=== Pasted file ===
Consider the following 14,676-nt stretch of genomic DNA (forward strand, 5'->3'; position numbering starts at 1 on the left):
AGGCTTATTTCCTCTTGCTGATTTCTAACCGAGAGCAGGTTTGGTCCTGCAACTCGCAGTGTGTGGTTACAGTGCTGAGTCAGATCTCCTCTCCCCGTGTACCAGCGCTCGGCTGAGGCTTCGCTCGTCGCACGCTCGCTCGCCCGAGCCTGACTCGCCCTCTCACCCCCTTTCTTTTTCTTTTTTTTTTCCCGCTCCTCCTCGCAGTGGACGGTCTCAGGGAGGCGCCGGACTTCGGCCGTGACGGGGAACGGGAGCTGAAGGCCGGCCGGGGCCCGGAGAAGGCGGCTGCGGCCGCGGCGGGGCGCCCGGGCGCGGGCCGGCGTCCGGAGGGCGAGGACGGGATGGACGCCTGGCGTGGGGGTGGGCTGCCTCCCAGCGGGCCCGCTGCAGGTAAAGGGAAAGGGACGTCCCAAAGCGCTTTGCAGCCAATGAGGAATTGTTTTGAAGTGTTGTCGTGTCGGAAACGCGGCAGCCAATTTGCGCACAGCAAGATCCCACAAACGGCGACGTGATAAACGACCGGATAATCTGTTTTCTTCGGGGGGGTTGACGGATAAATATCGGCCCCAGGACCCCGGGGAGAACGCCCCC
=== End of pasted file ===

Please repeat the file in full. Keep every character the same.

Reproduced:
Consider the following 14,676-nt stretch of genomic DNA (forward strand, 5'->3'; position numbering starts at 1 on the left):
AGGCTTATTTCCTCTTGCTGATTTCTAACCGAGAGCAGGTTTGGTCCTGCAACTCGCAGTGTGTGGTTACAGTGCTGAGTCAGATCTCCTCTCCCCGTGTACCAGCGCTCGGCTGAGGCTTCGCTCGTCGCACGCTCGCTCGCCCGAGCCTGACTCGCCCTCTCACCCCCTTTCTTTTTCTTTTTTTTTTCCCGCTCCTCCTCGCAGTGGACGGTCTCAGGGAGGCGCCGGACTTCGGCCGTGACGGGGAACGGGAGCTGAAGGCCGGCCGGGGCCCGGAGAAGGCGGCTGCGGCCGCGGCGGGGCGCCCGGGCGCGGGCCGGCGTCCGGAGGGCGAGGACGGGATGGACGCCTGGCGTGGGGGTGGGCTGCCTCCCAGCGGGCCCGCTGCAGGTAAAGGGAAAGGGACGTCCCAAAGCGCTTTGCAGCCAATGAGGAATTGTTTTGAAGTGTTGTCGTGTCGGAAACGCGGCAGCCAATTTGCGCACAGCAAGATCCCACAAACGGCGACGTGATAAACGACCGGATAATCTGTTTTCTTCGGGGGGGTTGACGGATAAATATCGGCCCCAGGACCCCGGGGAGAACGCCCCC